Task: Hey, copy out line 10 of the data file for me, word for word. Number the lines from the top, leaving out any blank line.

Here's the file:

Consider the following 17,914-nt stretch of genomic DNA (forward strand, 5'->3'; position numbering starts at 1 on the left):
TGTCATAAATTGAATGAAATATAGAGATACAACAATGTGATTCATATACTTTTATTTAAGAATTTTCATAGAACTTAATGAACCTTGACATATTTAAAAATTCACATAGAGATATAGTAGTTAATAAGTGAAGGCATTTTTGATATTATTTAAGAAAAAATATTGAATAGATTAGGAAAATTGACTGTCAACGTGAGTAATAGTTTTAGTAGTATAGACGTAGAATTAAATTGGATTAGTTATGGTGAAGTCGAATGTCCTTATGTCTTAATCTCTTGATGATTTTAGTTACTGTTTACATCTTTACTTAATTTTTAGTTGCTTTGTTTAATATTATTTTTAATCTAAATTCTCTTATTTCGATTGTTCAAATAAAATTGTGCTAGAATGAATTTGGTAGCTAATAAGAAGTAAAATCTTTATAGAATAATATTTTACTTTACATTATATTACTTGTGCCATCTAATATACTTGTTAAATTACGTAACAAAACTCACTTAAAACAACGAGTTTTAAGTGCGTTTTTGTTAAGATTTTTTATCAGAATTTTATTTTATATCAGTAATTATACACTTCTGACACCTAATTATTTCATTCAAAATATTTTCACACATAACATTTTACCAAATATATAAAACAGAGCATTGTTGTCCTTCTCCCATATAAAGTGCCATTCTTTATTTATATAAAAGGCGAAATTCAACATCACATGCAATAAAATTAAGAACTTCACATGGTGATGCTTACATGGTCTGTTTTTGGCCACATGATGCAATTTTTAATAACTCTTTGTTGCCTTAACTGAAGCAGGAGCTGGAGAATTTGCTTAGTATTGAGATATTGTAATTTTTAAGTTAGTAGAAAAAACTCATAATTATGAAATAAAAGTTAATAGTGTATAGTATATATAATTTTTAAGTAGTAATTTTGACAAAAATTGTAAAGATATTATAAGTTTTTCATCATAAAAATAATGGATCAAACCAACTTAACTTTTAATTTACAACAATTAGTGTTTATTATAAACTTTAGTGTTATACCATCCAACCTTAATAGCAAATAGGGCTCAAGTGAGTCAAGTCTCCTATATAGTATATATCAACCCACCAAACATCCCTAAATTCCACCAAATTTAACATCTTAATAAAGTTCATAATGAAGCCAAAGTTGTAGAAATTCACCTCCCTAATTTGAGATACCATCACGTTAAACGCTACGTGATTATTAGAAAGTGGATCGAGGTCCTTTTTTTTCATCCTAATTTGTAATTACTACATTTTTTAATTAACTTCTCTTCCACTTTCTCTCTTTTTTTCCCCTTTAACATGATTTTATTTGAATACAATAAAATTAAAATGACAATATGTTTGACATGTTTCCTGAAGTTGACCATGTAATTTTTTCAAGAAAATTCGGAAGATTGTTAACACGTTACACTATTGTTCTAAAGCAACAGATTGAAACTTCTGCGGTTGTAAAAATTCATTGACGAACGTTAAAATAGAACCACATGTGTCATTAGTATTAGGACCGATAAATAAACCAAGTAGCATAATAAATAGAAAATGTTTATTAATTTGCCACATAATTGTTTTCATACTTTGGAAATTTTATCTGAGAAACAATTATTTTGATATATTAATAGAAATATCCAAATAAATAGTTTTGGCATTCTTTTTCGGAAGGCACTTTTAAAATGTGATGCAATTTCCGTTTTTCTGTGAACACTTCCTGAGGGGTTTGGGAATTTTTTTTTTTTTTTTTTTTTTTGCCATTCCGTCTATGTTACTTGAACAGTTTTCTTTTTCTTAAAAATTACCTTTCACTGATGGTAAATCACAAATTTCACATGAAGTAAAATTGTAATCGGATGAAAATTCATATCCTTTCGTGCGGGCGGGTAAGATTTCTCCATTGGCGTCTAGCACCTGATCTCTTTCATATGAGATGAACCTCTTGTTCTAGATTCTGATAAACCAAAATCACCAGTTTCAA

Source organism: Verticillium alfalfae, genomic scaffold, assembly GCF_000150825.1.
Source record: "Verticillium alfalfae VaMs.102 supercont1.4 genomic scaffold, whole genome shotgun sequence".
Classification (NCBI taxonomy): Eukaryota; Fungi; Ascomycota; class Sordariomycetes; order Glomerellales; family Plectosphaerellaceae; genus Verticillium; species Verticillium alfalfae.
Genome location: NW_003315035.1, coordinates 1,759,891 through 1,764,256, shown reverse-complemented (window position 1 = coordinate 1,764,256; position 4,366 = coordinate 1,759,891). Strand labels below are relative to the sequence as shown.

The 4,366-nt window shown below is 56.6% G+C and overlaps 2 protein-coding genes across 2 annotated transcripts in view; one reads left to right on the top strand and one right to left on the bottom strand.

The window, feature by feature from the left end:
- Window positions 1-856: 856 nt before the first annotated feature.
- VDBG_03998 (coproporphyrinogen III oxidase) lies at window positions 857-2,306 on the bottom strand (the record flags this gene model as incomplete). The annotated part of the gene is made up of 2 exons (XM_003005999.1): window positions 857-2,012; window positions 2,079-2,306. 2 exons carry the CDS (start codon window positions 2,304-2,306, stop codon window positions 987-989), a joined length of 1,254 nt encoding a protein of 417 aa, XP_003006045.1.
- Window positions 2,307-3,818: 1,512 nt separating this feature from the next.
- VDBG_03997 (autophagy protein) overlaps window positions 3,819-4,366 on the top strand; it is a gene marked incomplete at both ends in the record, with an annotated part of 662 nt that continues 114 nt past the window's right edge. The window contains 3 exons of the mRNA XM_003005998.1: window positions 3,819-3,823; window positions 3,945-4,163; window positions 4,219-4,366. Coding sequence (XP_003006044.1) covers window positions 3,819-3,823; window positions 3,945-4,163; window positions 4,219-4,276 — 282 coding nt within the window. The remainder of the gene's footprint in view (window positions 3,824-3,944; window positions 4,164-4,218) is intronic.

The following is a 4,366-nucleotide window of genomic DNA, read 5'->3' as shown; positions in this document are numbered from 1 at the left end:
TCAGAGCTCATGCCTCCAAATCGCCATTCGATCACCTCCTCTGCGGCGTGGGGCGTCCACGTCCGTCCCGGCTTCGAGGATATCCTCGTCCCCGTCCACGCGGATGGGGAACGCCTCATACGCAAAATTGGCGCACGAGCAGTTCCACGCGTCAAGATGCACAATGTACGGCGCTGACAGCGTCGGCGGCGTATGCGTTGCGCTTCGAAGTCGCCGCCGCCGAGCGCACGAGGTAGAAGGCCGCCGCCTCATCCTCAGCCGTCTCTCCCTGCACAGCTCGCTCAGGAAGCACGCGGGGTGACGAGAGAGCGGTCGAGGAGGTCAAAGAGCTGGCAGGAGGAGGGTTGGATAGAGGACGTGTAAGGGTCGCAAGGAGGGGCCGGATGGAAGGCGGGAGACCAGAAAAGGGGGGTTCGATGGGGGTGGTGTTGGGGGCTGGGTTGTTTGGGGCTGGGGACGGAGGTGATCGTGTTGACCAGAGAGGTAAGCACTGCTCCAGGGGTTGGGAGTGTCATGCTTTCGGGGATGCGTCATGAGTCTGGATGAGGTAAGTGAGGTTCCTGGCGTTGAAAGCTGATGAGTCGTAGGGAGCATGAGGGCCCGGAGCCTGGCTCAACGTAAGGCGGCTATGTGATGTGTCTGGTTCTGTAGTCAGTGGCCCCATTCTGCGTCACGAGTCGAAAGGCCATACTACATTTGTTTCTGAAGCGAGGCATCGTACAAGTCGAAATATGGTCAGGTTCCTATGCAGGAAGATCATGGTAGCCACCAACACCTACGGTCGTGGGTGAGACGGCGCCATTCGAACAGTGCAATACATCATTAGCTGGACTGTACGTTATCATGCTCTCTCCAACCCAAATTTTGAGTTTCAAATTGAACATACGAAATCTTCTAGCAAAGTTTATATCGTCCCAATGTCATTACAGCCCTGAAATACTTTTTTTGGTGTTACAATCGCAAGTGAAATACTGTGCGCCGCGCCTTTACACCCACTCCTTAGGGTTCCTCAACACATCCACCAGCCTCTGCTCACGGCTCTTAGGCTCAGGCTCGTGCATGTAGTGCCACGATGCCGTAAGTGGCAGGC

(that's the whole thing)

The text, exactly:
- VDBG_03998 (coproporphyrinogen III oxidase) lies at window positions 857-2,306 on the bottom strand (the record flags this gene model as incomplete). The annotated part of the gene is made up of 2 exons (XM_003005999.1): window positions 857-2,012; window positions 2,079-2,306. 2 exons carry the CDS (start codon window positions 2,304-2,306, stop codon window positions 987-989), a joined length of 1,254 nt encoding a protein of 417 aa, XP_003006045.1.